By Rebecca Craig
AFTER graduating from University and being (begrudgingly) thrown into the real world of work I found myself wondering what on earth I was going to do with my life.
A job in the ‘real world’ is a far cry from my history degree, with its focus on theories, dates and essays. After a lot of research, despair and several cups of tea I finally landed on PR as a career that I would be interested to pursue.
Next up, I was faced with the common problem that most graduates face: how do you gain your dream job with no experience? My previous work experience had consisted of fish filleting in a supermarket, not much help when entering into an office.
With more research in the bag, I quickly decided that an internship was for me and after googling various PR firms around the country, I decided on Holyrood PR, based purely on the excellent feedback from previous interns who assured me that this would be an internship like no other.
As a student from the South of England, the fact it was in Edinburgh only added to its appeal. There’s no rush hour Tube travel up here, instead on my way to work I can venture down the Royal Mile and walk past an extinct volcano all before I’ve even reached the office.
Within twelve hours of arriving in Edinburgh I began my first day at Holyrood PR, armed with nothing but a notepad and a pen. I sat at my desk and was handed the largest folder I had since my days sat in the library revising.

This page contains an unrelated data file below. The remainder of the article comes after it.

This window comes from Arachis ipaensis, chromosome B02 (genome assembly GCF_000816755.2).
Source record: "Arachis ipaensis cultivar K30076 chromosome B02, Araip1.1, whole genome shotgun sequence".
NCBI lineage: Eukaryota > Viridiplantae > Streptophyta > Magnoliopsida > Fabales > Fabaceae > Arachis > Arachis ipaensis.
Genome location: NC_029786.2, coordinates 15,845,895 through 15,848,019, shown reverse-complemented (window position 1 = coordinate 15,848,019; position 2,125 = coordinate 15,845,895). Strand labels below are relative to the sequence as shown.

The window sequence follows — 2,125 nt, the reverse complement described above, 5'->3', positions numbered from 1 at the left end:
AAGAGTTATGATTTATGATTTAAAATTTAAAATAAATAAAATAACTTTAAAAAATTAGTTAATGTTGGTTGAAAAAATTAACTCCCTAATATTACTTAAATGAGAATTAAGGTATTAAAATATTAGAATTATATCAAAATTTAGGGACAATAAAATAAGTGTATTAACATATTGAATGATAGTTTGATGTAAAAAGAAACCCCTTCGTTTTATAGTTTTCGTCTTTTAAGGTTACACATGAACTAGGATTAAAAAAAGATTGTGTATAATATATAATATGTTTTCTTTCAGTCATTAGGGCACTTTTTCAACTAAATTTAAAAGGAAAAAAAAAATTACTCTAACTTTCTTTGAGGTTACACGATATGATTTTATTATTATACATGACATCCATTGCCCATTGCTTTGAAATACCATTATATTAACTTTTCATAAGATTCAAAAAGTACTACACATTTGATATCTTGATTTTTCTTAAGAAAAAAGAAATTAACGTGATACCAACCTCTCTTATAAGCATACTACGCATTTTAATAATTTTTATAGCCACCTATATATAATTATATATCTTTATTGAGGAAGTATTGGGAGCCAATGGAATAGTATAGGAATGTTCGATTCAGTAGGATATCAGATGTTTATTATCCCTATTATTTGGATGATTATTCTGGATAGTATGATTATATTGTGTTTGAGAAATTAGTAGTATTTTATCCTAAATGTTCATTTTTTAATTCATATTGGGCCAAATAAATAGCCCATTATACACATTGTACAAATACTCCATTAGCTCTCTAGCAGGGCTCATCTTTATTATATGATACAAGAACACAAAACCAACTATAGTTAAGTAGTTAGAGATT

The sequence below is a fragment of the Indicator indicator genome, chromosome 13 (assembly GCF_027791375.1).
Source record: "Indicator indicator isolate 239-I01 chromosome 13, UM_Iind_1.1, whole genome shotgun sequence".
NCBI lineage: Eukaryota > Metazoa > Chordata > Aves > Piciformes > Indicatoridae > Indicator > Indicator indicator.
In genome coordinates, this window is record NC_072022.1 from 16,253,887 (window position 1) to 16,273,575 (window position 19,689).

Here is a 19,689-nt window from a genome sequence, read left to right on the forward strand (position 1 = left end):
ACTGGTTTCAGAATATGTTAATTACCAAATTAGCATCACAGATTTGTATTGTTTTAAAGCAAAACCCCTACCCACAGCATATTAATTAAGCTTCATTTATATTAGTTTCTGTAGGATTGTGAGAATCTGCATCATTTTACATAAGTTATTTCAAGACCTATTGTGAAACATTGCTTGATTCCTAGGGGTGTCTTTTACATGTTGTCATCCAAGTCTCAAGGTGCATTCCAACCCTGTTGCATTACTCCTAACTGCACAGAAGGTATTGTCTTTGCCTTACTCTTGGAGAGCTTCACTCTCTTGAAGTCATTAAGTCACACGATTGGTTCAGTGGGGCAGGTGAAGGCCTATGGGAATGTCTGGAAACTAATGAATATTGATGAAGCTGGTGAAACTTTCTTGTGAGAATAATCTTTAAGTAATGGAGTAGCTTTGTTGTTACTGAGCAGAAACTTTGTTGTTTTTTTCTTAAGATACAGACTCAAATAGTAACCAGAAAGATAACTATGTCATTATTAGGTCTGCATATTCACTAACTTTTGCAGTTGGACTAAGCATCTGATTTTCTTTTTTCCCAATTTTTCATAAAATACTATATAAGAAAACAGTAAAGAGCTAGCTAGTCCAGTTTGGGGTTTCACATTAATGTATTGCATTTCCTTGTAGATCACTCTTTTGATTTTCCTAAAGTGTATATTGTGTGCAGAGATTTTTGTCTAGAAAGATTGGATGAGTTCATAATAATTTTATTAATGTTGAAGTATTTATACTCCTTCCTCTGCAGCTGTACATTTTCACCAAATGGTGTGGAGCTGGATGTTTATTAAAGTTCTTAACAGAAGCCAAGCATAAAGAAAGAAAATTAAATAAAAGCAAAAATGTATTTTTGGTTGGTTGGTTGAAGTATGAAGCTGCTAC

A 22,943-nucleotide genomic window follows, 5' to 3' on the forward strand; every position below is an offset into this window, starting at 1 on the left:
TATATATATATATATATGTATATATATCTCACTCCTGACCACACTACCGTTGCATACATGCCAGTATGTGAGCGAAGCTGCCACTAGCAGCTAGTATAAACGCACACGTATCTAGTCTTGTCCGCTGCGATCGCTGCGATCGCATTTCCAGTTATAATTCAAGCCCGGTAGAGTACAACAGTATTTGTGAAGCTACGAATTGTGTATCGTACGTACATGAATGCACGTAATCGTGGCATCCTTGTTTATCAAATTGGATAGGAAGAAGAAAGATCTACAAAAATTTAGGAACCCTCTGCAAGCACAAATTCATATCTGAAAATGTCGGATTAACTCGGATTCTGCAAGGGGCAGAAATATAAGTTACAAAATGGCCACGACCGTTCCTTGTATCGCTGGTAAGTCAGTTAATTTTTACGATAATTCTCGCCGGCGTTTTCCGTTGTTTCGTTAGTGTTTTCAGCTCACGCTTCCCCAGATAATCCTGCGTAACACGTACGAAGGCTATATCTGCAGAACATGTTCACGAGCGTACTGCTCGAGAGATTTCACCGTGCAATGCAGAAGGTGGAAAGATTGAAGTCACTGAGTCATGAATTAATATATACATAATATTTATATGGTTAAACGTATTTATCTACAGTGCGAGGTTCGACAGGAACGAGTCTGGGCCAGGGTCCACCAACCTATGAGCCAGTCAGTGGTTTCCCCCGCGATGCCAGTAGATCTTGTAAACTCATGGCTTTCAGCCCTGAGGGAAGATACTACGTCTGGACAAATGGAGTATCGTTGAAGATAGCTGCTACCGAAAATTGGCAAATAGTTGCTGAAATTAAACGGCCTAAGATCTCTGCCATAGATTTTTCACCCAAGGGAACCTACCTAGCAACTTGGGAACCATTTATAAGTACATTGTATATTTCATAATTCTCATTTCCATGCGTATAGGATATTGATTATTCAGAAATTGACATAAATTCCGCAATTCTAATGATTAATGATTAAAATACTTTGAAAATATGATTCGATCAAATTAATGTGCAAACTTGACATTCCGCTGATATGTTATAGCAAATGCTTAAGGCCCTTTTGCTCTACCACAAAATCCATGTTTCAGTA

Thoroughly daunted I got to work, frantically trying to remember every specific detail. But no fear, as early as the morning meeting I was given tasks that I could really sink my teeth into and, with a little help from the Intern bible, I found myself operating as a fully-fledged adult complete with a suit jacket and a real feel of what it was like to work in PR.
Not only that, but I have also adjusted quickly to the 9-5 lifestyle without excess snoozing of my alarm.
I have learned a lot so far, having been let loose on the company’s website and on social media. But, what I found most interesting was the idea that you could spend your days writing about stories.
Little did I know that the PR umbrella included writing about such a variety of topics, from couriers to cake, and I’ve spent a lot my afternoons attempting to include some not-so-hilarious puns in my work, something that has proved challenging and very entertaining.
One of the key things that I have learned is practice, practice, practice, and to meet your challenges head on. The team are always so willing to help, and no question is too stupid to ask, even if it’s simply about switching on the computer.
So far I have only just dipped my toe into a vast pool of PR knowledge and expertise, but I look forward to spending the next three weeks at Holyrood PR taking it all in.